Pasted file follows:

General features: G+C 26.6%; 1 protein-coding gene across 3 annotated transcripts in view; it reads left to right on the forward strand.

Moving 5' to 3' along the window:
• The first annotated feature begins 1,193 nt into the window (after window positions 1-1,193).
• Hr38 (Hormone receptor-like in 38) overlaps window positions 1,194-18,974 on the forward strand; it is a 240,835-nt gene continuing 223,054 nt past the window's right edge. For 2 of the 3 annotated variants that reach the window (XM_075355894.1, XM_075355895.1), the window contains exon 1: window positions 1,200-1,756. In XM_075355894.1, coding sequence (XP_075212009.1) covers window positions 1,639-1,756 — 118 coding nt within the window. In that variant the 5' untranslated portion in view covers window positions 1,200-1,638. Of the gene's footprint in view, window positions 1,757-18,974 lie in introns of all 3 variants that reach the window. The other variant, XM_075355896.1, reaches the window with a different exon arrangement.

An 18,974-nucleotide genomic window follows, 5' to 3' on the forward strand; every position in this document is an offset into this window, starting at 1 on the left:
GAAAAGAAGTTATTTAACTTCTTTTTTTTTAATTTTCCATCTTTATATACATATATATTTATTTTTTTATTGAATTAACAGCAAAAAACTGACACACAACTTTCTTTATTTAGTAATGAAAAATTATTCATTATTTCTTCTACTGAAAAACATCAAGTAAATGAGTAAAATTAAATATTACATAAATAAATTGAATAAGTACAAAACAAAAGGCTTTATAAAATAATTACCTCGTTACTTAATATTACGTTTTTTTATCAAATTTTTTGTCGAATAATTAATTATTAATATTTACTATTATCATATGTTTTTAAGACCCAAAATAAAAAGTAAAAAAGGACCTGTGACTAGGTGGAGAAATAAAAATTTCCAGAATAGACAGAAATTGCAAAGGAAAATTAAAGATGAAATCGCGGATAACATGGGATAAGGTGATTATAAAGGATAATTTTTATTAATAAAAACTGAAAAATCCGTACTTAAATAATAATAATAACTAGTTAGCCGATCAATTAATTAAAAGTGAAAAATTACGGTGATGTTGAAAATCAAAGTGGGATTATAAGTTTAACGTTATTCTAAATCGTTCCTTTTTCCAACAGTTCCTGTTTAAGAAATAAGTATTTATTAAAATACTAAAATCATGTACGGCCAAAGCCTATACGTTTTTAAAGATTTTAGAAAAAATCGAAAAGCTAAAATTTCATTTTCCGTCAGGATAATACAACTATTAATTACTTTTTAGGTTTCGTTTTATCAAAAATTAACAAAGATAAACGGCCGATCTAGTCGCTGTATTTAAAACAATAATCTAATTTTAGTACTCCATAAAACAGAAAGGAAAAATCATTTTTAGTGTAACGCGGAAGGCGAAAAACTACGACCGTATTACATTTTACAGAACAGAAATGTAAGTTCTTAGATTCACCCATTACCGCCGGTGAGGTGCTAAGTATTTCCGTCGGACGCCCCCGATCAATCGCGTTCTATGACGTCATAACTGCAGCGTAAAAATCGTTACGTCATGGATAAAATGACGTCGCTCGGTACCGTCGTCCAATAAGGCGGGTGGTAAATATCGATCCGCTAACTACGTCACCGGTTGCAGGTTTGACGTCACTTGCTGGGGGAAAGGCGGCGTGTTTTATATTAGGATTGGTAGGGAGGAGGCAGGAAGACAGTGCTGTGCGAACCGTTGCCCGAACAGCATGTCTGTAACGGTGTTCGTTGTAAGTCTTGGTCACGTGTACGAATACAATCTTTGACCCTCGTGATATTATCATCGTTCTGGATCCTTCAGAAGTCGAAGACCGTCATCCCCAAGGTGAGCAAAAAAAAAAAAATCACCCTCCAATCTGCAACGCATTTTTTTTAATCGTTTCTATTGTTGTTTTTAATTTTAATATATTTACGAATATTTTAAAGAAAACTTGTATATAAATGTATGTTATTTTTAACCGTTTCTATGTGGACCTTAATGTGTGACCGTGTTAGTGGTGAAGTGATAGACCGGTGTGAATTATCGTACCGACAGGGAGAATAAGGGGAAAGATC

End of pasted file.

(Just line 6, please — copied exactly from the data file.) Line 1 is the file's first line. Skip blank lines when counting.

GAAAAGAAGTTATTTAACTTCTTTTTTTTTAATTTTCCATCTTTATATACATATATATTTATTTTTTTATTGAATTAACAGCAAAAAACTGACACACAACTTTCTTTATTTAGTAATGAAAAATTATTCATTATTTCTTCTACTGAAAAACATCAAGTAAATGAGTAAAATTAAATATTACATAAATAAATTGAATAAGTACAAAACAAAAGGCTTTATAAAATAATTACCTCGTTACTTAATATTACGTTTTTTTATCAAATTTTTTGTCGAATAATTAATTATTAATATTTACTATTATCATATGTTTTTAAGACCCAAAATAAAAAGTAAAAAAGGACCTGTGACTAGGTGGAGAAATAAAAATTTCCAGAATAGACAGAAATTGCAAAGGAAAATTAAAGATGAAATCGCGGATAACATGGGATAAGGTGATTATAAAGGATAATTTTTATTAATAAAAACTGAAAAATCCGTACTTAAATAATAATAATAACTAGTTAGCCGATCAATTAATTAAAAGTGAAAAATTACGGTGATGTTGAAAATCAAAGTGGGATTATAAGTTTAACGTTATTCTAAATCGTTCCTTTTTCCAACAGTTCCTGTTTAAGAAATAAGTATTTATTAAAATACTAAAATCATGTACGGCCAAAGCCTATACGTTTTTAAAGATTTTAGAAAAAATCGAAAAGCTAAAATTTCATTTTCCGTCAGGATAATACAACTATTAATTACTTTTTAGGTTTCGTTTTATCAAAAATTAACAAAGATAAACGGCCGATCTAGTCGCTGTATTTAAAACAATAATCTAATTTTAGTACTCCATAAAACAGAAAGGAAAAATCATTTTTAGTGTAACGCGGAAGGCGAAAAACTACGACCGTATTACATTTTACAGAACAGAAATGTAAGTTCTTAGATTCACCCATTACCGCCGGTGAGGTGCTAAGTATTTCCGTCGGACGCCCCCGATCAATCGCGTTCTATGACGTCATAACTGCAGCGTAAAAATCGTTACGTCATGGATAAAATGACGTCGCTCGGTACCGTCGTCCAATAAGGCGGGTGGTAAATATCGATCCGCTAACTACGTCACCGGTTGCAGGTTTGACGTCACTTGCTGGGGGAAAGGCGGCGTGTTTTATATTAGGATTGGTAGGGAGGAGGCAGGAAGACAGTGCTGTGCGAACCGTTGCCCGAACAGCATGTCTGTAACGGTGTTCGTTGTAAGTCTTGGTCACGTGTACGAATACAATCTTTGACCCTCGTGATATTATCATCGTTCTGGATCCTTCAGAAGTCGAAGACCGTCATCCCCAAGGTGAGCAAAAAAAAAAAAATCACCCTCCAATCTGCAACGCATTTTTTTTAATCGTTTCTATTGTTGTTTTTAATTTTAATATATTTACGAATATTTTAAAGAAAACTTGTATATAAATGTATGTTATTTTTAACCGTTTCTATGTGGACCTTAATGTGTGACCGTGTTAGTGGTGAAGTGATAGACCGGTGTGAATTATCGTACCGACAGGGAGAATAAGGGGAAAGATC